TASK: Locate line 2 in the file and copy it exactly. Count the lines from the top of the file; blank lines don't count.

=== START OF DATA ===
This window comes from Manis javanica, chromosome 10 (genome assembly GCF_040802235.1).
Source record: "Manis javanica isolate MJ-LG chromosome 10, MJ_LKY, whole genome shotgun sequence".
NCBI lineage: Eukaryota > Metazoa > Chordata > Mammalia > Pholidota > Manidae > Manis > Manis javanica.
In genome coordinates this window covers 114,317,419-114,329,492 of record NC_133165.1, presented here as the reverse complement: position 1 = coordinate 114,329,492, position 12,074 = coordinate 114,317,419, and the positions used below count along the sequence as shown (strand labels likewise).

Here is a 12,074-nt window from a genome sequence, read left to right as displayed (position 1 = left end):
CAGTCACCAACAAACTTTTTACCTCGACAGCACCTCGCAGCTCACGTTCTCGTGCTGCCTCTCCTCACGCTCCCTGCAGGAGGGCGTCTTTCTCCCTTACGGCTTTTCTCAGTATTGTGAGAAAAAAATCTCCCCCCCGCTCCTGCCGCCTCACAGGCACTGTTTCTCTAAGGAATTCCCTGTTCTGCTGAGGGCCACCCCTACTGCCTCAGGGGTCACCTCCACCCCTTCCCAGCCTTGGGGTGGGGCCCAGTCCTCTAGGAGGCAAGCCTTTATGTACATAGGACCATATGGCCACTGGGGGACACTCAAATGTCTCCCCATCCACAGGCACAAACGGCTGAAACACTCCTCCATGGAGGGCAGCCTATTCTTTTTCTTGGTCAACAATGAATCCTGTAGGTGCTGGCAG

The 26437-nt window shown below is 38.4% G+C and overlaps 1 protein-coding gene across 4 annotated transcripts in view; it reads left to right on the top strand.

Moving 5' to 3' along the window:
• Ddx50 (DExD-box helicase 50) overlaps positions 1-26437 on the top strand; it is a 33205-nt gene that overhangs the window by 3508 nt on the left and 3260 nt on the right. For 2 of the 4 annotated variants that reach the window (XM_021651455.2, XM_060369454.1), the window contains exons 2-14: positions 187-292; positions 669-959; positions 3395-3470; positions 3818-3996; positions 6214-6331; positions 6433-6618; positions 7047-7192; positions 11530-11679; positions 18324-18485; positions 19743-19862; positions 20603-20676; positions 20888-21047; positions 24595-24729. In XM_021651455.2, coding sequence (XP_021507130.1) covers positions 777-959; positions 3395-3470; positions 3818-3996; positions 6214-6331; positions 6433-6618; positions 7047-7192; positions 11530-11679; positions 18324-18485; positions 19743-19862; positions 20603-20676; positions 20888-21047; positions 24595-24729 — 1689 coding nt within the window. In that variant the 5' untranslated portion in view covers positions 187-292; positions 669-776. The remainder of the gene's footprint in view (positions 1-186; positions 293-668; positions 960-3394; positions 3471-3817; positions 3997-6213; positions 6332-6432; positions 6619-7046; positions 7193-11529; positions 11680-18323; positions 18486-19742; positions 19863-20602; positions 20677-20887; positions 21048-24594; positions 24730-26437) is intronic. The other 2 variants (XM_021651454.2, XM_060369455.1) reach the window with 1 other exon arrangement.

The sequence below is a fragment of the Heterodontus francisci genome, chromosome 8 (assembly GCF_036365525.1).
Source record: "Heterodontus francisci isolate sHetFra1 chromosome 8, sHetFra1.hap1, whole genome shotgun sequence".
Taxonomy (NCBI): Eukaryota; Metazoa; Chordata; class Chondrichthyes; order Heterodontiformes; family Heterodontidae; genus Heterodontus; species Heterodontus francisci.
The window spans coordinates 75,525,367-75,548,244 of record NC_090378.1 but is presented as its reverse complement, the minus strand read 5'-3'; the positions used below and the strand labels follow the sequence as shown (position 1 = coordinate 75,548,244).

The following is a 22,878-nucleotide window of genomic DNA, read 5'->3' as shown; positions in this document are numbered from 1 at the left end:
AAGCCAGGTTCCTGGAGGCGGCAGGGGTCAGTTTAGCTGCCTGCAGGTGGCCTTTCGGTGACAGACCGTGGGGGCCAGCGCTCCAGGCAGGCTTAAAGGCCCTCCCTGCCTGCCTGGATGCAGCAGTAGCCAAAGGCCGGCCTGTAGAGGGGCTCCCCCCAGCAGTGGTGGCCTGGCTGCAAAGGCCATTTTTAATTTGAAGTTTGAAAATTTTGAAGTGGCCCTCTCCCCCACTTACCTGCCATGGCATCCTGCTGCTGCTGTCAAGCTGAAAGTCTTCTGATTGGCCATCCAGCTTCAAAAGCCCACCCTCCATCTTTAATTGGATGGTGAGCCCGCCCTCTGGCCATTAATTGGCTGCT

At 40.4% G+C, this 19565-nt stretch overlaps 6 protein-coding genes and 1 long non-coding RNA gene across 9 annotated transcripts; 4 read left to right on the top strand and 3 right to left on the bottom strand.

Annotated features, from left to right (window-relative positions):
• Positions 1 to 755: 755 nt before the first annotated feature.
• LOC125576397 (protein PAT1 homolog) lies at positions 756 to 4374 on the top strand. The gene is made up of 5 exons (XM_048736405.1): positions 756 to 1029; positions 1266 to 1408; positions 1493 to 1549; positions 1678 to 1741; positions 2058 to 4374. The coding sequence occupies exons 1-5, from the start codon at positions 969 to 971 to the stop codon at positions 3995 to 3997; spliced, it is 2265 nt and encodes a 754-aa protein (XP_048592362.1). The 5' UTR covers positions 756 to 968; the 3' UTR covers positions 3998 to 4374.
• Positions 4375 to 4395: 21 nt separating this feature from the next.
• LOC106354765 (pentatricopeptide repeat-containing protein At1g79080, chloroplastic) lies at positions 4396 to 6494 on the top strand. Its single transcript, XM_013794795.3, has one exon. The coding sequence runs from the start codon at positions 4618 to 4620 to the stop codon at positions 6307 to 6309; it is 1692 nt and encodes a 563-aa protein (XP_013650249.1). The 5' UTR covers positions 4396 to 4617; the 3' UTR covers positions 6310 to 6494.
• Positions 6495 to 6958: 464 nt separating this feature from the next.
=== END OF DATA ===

Source record: "Manis javanica isolate MJ-LG chromosome 10, MJ_LKY, whole genome shotgun sequence".